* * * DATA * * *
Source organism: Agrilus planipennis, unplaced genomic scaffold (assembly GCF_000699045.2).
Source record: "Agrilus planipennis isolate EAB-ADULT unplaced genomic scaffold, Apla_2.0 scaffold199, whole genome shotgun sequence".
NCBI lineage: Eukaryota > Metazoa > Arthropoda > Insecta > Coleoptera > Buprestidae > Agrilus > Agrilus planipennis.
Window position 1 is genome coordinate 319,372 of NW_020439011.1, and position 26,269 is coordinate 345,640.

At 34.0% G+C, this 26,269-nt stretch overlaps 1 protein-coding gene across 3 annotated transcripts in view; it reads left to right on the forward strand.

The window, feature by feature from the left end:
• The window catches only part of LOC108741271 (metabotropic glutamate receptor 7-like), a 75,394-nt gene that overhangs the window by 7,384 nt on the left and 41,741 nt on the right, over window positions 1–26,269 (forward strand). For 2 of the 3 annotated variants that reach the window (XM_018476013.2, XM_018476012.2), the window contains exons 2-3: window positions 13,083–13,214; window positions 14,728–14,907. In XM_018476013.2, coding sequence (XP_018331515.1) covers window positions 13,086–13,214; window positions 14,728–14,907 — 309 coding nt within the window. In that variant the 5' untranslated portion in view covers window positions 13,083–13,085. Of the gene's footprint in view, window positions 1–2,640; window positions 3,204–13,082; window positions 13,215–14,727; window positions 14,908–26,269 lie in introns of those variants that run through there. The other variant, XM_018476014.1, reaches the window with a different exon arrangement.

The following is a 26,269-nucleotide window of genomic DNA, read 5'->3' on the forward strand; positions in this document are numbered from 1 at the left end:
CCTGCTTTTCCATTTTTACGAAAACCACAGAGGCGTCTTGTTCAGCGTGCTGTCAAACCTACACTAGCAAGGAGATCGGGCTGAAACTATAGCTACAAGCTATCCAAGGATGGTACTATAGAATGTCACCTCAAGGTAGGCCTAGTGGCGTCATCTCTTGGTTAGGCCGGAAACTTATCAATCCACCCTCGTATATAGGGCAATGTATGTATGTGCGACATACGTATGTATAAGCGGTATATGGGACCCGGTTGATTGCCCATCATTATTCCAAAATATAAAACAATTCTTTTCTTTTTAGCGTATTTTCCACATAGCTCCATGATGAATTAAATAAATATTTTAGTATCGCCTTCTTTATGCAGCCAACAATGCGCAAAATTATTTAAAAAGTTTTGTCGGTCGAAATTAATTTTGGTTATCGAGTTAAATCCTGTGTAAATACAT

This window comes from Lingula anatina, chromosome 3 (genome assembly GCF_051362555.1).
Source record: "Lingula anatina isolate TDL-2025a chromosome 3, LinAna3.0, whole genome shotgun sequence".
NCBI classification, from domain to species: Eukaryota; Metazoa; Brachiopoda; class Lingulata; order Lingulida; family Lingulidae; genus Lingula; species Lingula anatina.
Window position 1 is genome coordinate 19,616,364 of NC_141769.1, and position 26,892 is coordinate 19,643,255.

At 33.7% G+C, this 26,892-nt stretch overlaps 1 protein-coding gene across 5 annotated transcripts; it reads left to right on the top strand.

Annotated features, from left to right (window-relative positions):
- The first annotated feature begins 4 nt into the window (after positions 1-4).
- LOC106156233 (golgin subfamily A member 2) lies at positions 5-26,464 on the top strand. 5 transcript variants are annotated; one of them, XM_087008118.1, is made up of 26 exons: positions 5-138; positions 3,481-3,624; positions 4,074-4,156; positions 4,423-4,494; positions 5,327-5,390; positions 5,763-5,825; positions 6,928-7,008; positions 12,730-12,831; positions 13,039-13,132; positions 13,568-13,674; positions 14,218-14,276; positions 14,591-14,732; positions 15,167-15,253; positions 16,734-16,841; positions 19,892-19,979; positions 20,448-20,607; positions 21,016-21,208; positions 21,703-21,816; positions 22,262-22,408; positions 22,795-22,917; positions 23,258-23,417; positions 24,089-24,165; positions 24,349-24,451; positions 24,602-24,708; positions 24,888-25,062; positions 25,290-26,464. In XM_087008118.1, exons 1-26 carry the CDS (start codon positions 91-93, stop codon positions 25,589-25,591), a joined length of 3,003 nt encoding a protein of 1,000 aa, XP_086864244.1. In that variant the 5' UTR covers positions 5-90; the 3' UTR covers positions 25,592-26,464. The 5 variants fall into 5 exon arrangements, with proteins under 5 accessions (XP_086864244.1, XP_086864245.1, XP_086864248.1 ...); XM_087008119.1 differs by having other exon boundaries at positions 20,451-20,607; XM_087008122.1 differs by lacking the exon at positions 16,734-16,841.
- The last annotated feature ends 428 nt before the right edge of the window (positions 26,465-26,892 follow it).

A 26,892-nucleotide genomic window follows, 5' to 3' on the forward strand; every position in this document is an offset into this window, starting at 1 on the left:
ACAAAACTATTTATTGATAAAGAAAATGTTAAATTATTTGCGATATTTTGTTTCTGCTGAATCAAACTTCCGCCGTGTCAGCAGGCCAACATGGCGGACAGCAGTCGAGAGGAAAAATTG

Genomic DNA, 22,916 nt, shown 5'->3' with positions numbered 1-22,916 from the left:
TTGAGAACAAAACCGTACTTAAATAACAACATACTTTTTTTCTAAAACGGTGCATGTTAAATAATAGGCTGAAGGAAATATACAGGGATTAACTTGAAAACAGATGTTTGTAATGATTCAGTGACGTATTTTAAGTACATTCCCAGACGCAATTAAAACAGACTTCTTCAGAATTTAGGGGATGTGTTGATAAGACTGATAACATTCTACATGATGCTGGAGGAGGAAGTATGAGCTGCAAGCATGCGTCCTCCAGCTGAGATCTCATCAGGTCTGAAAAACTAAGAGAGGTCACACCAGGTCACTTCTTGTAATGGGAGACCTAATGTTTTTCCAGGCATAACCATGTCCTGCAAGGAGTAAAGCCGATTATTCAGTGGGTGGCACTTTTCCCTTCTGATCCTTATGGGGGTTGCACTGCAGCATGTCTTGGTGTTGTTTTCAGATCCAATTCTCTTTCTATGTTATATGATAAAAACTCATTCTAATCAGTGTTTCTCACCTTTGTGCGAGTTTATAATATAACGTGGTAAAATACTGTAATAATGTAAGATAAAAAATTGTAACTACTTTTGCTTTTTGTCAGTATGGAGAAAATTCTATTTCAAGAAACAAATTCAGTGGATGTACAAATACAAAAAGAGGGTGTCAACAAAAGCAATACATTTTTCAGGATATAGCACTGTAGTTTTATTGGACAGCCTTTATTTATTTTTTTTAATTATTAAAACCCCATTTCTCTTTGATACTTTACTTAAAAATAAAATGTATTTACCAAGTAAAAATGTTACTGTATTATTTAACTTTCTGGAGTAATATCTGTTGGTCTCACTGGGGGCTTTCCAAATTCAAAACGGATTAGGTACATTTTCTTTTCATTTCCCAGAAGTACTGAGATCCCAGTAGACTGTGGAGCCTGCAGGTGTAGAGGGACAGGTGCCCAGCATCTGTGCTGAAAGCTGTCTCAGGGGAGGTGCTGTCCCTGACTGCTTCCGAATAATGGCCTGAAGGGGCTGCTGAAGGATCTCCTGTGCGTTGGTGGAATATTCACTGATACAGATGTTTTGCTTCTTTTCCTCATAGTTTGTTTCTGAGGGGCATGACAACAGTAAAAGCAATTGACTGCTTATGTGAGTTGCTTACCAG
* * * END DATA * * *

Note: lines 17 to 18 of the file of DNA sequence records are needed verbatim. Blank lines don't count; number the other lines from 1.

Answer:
- LOC106156233 (golgin subfamily A member 2) lies at positions 5-26,464 on the top strand. 5 transcript variants are annotated; one of them, XM_087008118.1, is made up of 26 exons: positions 5-138; positions 3,481-3,624; positions 4,074-4,156; positions 4,423-4,494; positions 5,327-5,390; positions 5,763-5,825; positions 6,928-7,008; positions 12,730-12,831; positions 13,039-13,132; positions 13,568-13,674; positions 14,218-14,276; positions 14,591-14,732; positions 15,167-15,253; positions 16,734-16,841; positions 19,892-19,979; positions 20,448-20,607; positions 21,016-21,208; positions 21,703-21,816; positions 22,262-22,408; positions 22,795-22,917; positions 23,258-23,417; positions 24,089-24,165; positions 24,349-24,451; positions 24,602-24,708; positions 24,888-25,062; positions 25,290-26,464. In XM_087008118.1, exons 1-26 carry the CDS (start codon positions 91-93, stop codon positions 25,589-25,591), a joined length of 3,003 nt encoding a protein of 1,000 aa, XP_086864244.1. In that variant the 5' UTR covers positions 5-90; the 3' UTR covers positions 25,592-26,464. The 5 variants fall into 5 exon arrangements, with proteins under 5 accessions (XP_086864244.1, XP_086864245.1, XP_086864248.1 ...); XM_087008119.1 differs by having other exon boundaries at positions 20,451-20,607; XM_087008122.1 differs by lacking the exon at positions 16,734-16,841.
- The last annotated feature ends 428 nt before the right edge of the window (positions 26,465-26,892 follow it).